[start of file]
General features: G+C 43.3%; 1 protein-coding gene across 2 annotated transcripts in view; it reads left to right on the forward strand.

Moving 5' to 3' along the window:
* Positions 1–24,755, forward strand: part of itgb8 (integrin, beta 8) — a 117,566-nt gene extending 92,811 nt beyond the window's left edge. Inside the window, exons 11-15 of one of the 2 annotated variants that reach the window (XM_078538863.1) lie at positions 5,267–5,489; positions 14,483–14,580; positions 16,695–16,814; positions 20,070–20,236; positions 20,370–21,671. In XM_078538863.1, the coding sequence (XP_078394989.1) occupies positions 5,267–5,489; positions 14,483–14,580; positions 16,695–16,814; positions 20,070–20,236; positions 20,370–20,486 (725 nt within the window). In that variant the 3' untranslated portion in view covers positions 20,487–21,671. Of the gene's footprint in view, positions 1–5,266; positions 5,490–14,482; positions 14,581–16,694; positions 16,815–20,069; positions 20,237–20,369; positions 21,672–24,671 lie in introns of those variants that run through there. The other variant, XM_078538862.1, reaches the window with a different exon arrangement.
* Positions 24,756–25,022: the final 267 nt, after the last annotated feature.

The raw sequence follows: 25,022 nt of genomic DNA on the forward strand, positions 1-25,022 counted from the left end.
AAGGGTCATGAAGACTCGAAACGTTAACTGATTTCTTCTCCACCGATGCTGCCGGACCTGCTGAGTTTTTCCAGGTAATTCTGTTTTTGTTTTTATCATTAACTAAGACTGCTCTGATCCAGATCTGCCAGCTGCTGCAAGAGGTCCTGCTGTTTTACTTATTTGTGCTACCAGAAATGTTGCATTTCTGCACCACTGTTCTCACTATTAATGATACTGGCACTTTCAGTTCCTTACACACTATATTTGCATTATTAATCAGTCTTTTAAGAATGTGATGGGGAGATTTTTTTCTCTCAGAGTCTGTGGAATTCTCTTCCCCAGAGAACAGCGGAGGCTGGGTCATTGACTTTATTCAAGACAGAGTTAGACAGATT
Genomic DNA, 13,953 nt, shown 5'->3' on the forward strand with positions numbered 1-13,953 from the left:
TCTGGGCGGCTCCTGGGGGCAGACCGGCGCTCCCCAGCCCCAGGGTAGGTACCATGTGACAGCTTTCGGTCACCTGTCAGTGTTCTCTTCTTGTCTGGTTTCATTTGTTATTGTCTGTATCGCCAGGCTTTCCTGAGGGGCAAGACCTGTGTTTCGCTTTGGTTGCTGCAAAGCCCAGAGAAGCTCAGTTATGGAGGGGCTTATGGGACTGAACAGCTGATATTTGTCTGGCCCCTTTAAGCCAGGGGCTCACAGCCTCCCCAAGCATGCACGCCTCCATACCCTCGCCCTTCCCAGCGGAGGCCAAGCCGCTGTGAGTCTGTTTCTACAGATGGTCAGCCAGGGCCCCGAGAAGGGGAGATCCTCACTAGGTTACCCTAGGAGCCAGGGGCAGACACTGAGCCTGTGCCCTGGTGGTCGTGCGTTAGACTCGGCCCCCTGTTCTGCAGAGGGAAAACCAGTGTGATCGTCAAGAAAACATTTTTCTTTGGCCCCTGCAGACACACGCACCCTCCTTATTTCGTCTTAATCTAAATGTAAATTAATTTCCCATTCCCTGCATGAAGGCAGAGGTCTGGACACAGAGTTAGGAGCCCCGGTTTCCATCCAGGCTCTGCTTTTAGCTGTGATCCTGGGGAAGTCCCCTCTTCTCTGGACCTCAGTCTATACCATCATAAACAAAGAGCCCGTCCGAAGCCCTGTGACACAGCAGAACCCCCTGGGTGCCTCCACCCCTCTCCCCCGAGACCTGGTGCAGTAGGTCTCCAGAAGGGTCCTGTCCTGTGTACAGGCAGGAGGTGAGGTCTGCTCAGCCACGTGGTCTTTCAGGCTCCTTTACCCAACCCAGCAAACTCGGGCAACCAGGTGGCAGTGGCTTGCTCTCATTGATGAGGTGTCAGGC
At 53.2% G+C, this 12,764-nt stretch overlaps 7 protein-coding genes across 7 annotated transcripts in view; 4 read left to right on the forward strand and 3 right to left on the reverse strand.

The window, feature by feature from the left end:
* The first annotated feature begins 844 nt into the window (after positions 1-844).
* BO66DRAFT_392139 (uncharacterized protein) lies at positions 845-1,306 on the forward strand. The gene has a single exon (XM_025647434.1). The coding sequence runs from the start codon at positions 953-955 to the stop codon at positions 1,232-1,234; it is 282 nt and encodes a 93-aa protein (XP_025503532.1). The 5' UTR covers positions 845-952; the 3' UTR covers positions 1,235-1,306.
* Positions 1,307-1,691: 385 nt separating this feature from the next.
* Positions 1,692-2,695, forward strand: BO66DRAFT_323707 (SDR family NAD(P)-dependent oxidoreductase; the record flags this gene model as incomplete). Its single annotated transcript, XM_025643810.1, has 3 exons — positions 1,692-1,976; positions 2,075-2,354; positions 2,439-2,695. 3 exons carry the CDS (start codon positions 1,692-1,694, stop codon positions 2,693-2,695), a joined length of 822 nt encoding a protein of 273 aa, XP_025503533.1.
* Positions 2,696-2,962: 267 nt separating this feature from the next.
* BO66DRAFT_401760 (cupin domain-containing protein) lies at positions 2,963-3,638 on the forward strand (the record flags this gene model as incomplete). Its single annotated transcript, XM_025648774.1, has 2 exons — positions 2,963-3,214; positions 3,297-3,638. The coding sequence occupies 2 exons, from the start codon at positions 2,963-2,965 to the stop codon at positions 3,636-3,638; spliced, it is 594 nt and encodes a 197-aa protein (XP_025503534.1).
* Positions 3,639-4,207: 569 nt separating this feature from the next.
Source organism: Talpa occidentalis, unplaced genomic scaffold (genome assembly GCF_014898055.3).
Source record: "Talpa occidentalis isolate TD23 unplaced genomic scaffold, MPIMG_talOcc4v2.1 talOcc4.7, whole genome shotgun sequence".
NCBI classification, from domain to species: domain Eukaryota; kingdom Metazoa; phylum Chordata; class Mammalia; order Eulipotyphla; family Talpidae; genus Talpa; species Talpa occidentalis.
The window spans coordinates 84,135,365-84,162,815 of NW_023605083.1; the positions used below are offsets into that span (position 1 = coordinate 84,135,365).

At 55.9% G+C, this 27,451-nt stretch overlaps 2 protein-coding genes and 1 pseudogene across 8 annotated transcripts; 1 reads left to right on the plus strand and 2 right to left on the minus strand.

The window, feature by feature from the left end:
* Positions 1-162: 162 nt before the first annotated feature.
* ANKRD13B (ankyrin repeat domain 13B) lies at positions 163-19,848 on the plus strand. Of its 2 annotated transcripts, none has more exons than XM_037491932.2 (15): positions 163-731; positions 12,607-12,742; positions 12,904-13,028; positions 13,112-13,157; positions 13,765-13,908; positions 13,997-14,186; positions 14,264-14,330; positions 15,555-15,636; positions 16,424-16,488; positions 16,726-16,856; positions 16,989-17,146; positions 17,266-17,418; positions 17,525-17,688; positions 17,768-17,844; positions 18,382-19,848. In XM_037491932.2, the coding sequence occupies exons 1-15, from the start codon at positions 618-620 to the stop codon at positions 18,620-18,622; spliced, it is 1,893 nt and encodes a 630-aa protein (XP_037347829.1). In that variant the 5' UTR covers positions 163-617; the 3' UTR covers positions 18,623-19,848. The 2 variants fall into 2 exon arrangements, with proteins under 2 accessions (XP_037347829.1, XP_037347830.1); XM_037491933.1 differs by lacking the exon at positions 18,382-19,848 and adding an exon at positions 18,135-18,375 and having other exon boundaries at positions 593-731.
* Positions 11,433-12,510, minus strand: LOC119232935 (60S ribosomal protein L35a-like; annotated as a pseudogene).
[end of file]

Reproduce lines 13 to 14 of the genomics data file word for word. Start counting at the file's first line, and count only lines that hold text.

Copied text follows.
* Positions 1,307-1,691: 385 nt separating this feature from the next.
* Positions 1,692-2,695, forward strand: BO66DRAFT_323707 (SDR family NAD(P)-dependent oxidoreductase; the record flags this gene model as incomplete). Its single annotated transcript, XM_025643810.1, has 3 exons — positions 1,692-1,976; positions 2,075-2,354; positions 2,439-2,695. 3 exons carry the CDS (start codon positions 1,692-1,694, stop codon positions 2,693-2,695), a joined length of 822 nt encoding a protein of 273 aa, XP_025503533.1.